JET is the current fusion device closest to ITER, sometimes referred to as “little ITER”. As a matter of fact, the experimental results and design studies performed by JET are consolidated to a large extent into the ITER design. In the past years, JET was upgraded to become even more ITER-like. It now features various unique capabilities to support ITER in a dedicated way.
The ITER-Like Wall
Normally the vessel walls of fusion experiments are lined with carbon, a material that withstands extreme heat stress. However, carbon shows an affinity for hydrogen, which is an issue for future fusion devices which operate with deuterium-tritium plasmas. In these machines retention of the radioactive and extremely rare tritium must be avoided. Metal walls made of beryllium and tungsten are the solution. JET now features an ITER-Like Wall made of these materials. It enables scientists to study the interaction of the plasma with these wall materials and – in combination with upgraded heating systems – to develop plasma operation scenarios for ITER.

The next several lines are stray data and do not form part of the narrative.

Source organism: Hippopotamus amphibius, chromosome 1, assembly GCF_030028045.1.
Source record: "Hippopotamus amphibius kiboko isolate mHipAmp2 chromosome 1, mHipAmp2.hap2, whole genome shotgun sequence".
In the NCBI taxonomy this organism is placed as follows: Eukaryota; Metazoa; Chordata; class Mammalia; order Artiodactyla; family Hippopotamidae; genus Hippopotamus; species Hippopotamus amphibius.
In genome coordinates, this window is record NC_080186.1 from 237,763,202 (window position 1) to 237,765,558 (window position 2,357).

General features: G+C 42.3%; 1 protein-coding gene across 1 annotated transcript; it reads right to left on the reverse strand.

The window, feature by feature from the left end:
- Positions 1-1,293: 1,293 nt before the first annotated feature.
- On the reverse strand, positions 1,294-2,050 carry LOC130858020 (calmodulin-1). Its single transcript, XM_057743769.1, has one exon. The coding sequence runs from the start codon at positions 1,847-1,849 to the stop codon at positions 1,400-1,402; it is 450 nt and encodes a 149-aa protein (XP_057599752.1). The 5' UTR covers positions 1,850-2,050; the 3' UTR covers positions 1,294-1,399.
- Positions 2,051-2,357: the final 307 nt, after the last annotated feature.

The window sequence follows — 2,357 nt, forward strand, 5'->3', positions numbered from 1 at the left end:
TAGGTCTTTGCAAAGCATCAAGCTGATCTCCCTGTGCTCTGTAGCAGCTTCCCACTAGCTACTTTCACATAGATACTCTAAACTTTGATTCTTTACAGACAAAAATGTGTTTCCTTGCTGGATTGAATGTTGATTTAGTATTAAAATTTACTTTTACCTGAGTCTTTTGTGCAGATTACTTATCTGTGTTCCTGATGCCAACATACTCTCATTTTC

Upgraded heating systems
To be able to investigate advanced plasma operation scenarios as planned for ITER, JET’s Neutral Beam Heating system has been upgraded to deliver up to 35 Megawatts.
JET is equipped with a High Frequency Pellet Injector, which is capable of shooting 50-60 deuterium ice pellets per second into JET plasmas. Pellet injection fulfills two purposes: fueling the plasma deep in the core and mitigating potentially harmful plasma edge instabilities, so-called ELMs. Finding ways to predict and mitigate ELMs is essential for ITER operations, as is finding efficient ways to fuel the fusion plasma.
Enhanced Diagnostic Systems
JET’s diagnostic and plasma control systems have been upgraded for two reasons. Firstly, to gather more detailed data for developing plasma scenarios for ITER and secondly to protect the newly installed ITER-Like Wall from the high heat loads caused by the plasma.
JET is the only operating fusion device licensed for handling tritium and therefore capable of conducting experiments with deuterium-tritium plasmas. The powerful D-T plasmas will be the fuel for fusion power plants and ITER will ultimately operate with D-T plasmas. During its last high power D-T campaign in 1997, JET produced a world record amount of fusion power. With the recent upgrades JET has become a much more ITER-like machine and can therefore test D-T operation with similar plasma scenarios as ITER.